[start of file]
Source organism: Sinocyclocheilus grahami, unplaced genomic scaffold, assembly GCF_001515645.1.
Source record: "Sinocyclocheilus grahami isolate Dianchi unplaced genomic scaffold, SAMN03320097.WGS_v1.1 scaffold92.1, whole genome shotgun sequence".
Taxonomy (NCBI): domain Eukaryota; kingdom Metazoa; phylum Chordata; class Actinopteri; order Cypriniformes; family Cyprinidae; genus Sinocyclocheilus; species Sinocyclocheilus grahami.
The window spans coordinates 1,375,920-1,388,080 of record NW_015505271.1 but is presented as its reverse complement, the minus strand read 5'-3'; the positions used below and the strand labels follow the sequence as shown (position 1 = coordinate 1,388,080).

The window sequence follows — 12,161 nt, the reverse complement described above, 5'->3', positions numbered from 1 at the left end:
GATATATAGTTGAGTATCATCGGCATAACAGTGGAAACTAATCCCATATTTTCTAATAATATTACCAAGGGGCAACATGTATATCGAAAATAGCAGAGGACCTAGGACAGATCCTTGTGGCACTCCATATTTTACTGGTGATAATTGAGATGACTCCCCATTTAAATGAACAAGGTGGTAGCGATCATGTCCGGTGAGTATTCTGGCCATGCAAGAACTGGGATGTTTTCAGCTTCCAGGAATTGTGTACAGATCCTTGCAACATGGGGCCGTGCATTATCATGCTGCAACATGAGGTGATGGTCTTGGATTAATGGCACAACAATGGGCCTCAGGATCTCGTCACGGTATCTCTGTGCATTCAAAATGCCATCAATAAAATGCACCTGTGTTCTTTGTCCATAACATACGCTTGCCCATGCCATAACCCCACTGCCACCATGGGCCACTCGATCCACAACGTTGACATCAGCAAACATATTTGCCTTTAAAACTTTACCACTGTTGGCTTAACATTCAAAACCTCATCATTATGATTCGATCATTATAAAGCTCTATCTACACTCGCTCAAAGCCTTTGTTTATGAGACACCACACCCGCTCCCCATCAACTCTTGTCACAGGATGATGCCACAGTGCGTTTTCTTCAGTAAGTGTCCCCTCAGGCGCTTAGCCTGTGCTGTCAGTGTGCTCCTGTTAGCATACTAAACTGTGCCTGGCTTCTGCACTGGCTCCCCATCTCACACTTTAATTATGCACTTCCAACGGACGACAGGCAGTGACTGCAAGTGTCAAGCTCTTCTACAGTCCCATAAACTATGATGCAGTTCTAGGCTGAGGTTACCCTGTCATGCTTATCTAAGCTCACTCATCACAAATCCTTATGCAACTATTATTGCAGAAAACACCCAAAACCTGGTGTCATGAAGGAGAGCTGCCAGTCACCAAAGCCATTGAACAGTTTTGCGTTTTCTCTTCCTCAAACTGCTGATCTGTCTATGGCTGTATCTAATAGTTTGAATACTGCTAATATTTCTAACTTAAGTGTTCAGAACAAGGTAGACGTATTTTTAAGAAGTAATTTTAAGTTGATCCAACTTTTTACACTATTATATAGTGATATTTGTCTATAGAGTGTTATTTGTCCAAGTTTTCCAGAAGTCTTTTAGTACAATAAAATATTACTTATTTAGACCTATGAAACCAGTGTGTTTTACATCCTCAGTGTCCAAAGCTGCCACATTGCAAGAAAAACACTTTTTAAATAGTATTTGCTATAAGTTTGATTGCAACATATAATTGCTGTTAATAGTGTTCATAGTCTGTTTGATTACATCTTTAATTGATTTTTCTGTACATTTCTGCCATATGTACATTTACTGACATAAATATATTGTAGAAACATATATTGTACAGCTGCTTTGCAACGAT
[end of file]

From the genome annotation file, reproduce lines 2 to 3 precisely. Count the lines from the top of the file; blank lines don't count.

Source record: "Sinocyclocheilus grahami isolate Dianchi unplaced genomic scaffold, SAMN03320097.WGS_v1.1 scaffold92.1, whole genome shotgun sequence".
Taxonomy (NCBI): domain Eukaryota; kingdom Metazoa; phylum Chordata; class Actinopteri; order Cypriniformes; family Cyprinidae; genus Sinocyclocheilus; species Sinocyclocheilus grahami.